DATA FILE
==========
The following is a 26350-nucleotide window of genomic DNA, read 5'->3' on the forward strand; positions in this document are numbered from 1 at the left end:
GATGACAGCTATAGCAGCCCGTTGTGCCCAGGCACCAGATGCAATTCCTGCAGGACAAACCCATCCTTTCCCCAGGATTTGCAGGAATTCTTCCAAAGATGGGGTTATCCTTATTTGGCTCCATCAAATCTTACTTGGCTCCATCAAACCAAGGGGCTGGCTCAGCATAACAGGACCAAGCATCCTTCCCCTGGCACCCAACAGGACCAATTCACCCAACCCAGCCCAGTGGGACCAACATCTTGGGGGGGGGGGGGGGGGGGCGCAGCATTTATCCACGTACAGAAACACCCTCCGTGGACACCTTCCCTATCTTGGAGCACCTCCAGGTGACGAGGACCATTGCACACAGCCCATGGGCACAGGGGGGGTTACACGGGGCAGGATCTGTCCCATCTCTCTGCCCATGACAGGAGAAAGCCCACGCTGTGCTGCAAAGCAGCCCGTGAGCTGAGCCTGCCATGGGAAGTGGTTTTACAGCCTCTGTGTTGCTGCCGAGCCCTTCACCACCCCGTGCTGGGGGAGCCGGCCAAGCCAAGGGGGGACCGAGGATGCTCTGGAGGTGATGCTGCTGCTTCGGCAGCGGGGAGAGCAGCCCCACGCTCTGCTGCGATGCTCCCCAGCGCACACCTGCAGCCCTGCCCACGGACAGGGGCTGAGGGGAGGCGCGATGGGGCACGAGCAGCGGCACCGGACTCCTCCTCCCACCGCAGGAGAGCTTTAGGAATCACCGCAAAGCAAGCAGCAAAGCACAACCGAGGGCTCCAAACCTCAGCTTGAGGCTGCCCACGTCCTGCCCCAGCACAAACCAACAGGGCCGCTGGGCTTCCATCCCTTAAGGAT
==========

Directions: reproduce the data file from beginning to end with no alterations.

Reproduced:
The following is a 26350-nucleotide window of genomic DNA, read 5'->3' on the forward strand; positions in this document are numbered from 1 at the left end:
GATGACAGCTATAGCAGCCCGTTGTGCCCAGGCACCAGATGCAATTCCTGCAGGACAAACCCATCCTTTCCCCAGGATTTGCAGGAATTCTTCCAAAGATGGGGTTATCCTTATTTGGCTCCATCAAATCTTACTTGGCTCCATCAAACCAAGGGGCTGGCTCAGCATAACAGGACCAAGCATCCTTCCCCTGGCACCCAACAGGACCAATTCACCCAACCCAGCCCAGTGGGACCAACATCTTGGGGGGGGGGGGGGGGGGGCGCAGCATTTATCCACGTACAGAAACACCCTCCGTGGACACCTTCCCTATCTTGGAGCACCTCCAGGTGACGAGGACCATTGCACACAGCCCATGGGCACAGGGGGGGTTACACGGGGCAGGATCTGTCCCATCTCTCTGCCCATGACAGGAGAAAGCCCACGCTGTGCTGCAAAGCAGCCCGTGAGCTGAGCCTGCCATGGGAAGTGGTTTTACAGCCTCTGTGTTGCTGCCGAGCCCTTCACCACCCCGTGCTGGGGGAGCCGGCCAAGCCAAGGGGGGACCGAGGATGCTCTGGAGGTGATGCTGCTGCTTCGGCAGCGGGGAGAGCAGCCCCACGCTCTGCTGCGATGCTCCCCAGCGCACACCTGCAGCCCTGCCCACGGACAGGGGCTGAGGGGAGGCGCGATGGGGCACGAGCAGCGGCACCGGACTCCTCCTCCCACCGCAGGAGAGCTTTAGGAATCACCGCAAAGCAAGCAGCAAAGCACAACCGAGGGCTCCAAACCTCAGCTTGAGGCTGCCCACGTCCTGCCCCAGCACAAACCAACAGGGCCGCTGGGCTTCCATCCCTTAAGGAT